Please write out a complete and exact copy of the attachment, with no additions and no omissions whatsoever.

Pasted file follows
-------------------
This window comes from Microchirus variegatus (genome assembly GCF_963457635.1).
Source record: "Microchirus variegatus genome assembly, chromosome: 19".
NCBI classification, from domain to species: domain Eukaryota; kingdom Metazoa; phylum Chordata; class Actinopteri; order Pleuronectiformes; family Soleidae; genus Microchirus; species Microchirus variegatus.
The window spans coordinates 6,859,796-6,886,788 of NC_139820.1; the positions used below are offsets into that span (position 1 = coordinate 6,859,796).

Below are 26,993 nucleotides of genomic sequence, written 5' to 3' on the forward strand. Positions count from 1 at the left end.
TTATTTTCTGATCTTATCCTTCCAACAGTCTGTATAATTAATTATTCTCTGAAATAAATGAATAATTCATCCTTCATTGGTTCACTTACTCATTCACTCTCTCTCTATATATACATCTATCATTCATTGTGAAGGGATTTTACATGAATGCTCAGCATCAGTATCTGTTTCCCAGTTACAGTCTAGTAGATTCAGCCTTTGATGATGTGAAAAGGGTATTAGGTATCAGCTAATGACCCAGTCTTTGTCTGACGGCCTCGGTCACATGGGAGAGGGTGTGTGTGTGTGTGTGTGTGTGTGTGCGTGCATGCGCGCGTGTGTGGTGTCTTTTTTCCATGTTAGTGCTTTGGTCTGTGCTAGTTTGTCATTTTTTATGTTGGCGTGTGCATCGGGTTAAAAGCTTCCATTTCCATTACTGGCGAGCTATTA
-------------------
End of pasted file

This window comes from Microchirus variegatus (genome assembly GCF_963457635.1).
Source record: "Microchirus variegatus genome assembly, chromosome: 19".
NCBI classification, from domain to species: domain Eukaryota; kingdom Metazoa; phylum Chordata; class Actinopteri; order Pleuronectiformes; family Soleidae; genus Microchirus; species Microchirus variegatus.
The window spans coordinates 6,859,796-6,886,788 of NC_139820.1; the positions used below are offsets into that span (position 1 = coordinate 6,859,796).

Below are 26,993 nucleotides of genomic sequence, written 5' to 3' on the forward strand. Positions count from 1 at the left end.
TTATTTTCTGATCTTATCCTTCCAACAGTCTGTATAATTAATTATTCTCTGAAATAAATGAATAATTCATCCTTCATTGGTTCACTTACTCATTCACTCTCTCTCTATATATACATCTATCATTCATTGTGAAGGGATTTTACATGAATGCTCAGCATCAGTATCTGTTTCCCAGTTACAGTCTAGTAGATTCAGCCTTTGATGATGTGAAAAGGGTATTAGGTATCAGCTAATGACCCAGTCTTTGTCTGACGGCCTCGGTCACATGGGAGAGGGTGTGTGTGTGTGTGTGTGTGTGTGTGCGTGCATGCGCGCGTGTGTGGTGTCTTTTTTCCATGTTAGTGCTTTGGTCTGTGCTAGTTTGTCATTTTTTATGTTGGCGTGTGCATCGGGTTAAAAGCTTCCATTTCCATTACTGGCGAGCTATTA